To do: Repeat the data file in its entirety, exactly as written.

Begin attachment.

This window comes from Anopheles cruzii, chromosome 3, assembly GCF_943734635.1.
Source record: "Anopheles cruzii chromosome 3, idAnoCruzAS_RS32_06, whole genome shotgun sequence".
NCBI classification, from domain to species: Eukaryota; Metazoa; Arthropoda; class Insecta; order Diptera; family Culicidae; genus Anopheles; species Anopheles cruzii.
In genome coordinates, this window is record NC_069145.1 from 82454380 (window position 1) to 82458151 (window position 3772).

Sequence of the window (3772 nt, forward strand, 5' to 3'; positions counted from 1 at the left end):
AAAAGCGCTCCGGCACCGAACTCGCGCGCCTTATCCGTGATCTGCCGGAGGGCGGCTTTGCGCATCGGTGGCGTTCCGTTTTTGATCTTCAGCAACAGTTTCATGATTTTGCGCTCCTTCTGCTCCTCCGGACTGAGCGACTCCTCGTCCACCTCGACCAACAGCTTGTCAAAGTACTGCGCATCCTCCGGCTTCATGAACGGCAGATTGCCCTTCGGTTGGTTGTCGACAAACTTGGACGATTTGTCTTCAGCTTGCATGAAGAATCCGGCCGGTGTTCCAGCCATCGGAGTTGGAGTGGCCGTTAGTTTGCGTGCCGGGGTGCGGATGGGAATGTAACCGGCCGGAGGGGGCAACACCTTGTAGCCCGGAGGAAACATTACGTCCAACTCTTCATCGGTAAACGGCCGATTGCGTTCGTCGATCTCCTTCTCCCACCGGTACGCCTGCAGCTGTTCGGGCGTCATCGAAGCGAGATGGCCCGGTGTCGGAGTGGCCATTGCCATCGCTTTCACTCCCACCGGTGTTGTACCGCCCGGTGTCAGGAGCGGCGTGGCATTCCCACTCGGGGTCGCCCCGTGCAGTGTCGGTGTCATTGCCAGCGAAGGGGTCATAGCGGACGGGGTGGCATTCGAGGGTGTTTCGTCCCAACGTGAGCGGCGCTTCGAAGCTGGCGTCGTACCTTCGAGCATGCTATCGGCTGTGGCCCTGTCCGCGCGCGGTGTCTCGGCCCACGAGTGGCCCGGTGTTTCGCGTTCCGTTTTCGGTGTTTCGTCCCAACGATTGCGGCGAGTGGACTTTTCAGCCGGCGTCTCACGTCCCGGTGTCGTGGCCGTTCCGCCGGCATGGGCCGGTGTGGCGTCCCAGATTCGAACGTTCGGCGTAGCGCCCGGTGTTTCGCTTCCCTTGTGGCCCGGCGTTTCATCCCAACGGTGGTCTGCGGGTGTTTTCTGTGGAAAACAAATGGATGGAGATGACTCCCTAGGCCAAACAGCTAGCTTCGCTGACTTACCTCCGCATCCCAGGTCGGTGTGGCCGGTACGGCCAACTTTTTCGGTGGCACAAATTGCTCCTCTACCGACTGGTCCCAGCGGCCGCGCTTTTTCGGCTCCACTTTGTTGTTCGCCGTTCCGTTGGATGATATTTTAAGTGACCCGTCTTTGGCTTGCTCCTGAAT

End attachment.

This window comes from Anopheles cruzii, chromosome 3, assembly GCF_943734635.1.
Source record: "Anopheles cruzii chromosome 3, idAnoCruzAS_RS32_06, whole genome shotgun sequence".
NCBI classification, from domain to species: Eukaryota; Metazoa; Arthropoda; class Insecta; order Diptera; family Culicidae; genus Anopheles; species Anopheles cruzii.
In genome coordinates, this window is record NC_069145.1 from 82454380 (window position 1) to 82458151 (window position 3772).

Sequence of the window (3772 nt, forward strand, 5' to 3'; positions counted from 1 at the left end):
AAAAGCGCTCCGGCACCGAACTCGCGCGCCTTATCCGTGATCTGCCGGAGGGCGGCTTTGCGCATCGGTGGCGTTCCGTTTTTGATCTTCAGCAACAGTTTCATGATTTTGCGCTCCTTCTGCTCCTCCGGACTGAGCGACTCCTCGTCCACCTCGACCAACAGCTTGTCAAAGTACTGCGCATCCTCCGGCTTCATGAACGGCAGATTGCCCTTCGGTTGGTTGTCGACAAACTTGGACGATTTGTCTTCAGCTTGCATGAAGAATCCGGCCGGTGTTCCAGCCATCGGAGTTGGAGTGGCCGTTAGTTTGCGTGCCGGGGTGCGGATGGGAATGTAACCGGCCGGAGGGGGCAACACCTTGTAGCCCGGAGGAAACATTACGTCCAACTCTTCATCGGTAAACGGCCGATTGCGTTCGTCGATCTCCTTCTCCCACCGGTACGCCTGCAGCTGTTCGGGCGTCATCGAAGCGAGATGGCCCGGTGTCGGAGTGGCCATTGCCATCGCTTTCACTCCCACCGGTGTTGTACCGCCCGGTGTCAGGAGCGGCGTGGCATTCCCACTCGGGGTCGCCCCGTGCAGTGTCGGTGTCATTGCCAGCGAAGGGGTCATAGCGGACGGGGTGGCATTCGAGGGTGTTTCGTCCCAACGTGAGCGGCGCTTCGAAGCTGGCGTCGTACCTTCGAGCATGCTATCGGCTGTGGCCCTGTCCGCGCGCGGTGTCTCGGCCCACGAGTGGCCCGGTGTTTCGCGTTCCGTTTTCGGTGTTTCGTCCCAACGATTGCGGCGAGTGGACTTTTCAGCCGGCGTCTCACGTCCCGGTGTCGTGGCCGTTCCGCCGGCATGGGCCGGTGTGGCGTCCCAGATTCGAACGTTCGGCGTAGCGCCCGGTGTTTCGCTTCCCTTGTGGCCCGGCGTTTCATCCCAACGGTGGTCTGCGGGTGTTTTCTGTGGAAAACAAATGGATGGAGATGACTCCCTAGGCCAAACAGCTAGCTTCGCTGACTTACCTCCGCATCCCAGGTCGGTGTGGCCGGTACGGCCAACTTTTTCGGTGGCACAAATTGCTCCTCTACCGACTGGTCCCAGCGGCCGCGCTTTTTCGGCTCCACTTTGTTGTTCGCCGTTCCGTTGGATGATATTTTAAGTGACCCGTCTTTGGCTTGCTCCTGAAT